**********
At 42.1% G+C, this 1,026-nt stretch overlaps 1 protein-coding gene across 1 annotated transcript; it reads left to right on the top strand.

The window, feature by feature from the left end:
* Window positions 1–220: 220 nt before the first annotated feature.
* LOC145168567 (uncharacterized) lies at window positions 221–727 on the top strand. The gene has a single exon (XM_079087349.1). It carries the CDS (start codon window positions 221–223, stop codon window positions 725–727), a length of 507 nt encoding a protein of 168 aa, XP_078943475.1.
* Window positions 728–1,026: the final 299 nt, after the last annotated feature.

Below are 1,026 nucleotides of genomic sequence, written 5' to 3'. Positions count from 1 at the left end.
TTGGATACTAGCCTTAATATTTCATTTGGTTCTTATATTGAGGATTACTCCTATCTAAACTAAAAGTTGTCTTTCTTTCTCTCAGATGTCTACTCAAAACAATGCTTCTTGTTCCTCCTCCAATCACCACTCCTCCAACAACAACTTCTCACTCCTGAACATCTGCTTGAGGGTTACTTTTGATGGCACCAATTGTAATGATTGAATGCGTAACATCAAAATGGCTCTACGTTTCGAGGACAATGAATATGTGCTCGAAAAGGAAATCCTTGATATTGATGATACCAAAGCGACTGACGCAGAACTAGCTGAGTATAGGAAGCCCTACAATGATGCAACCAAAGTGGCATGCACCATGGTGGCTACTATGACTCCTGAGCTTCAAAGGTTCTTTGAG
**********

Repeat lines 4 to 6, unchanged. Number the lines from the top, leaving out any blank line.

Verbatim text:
* LOC145168567 (uncharacterized) lies at window positions 221–727 on the top strand. The gene has a single exon (XM_079087349.1). It carries the CDS (start codon window positions 221–223, stop codon window positions 725–727), a length of 507 nt encoding a protein of 168 aa, XP_078943475.1.
* Window positions 728–1,026: the final 299 nt, after the last annotated feature.

Below are 1,026 nucleotides of genomic sequence, written 5' to 3'. Positions count from 1 at the left end.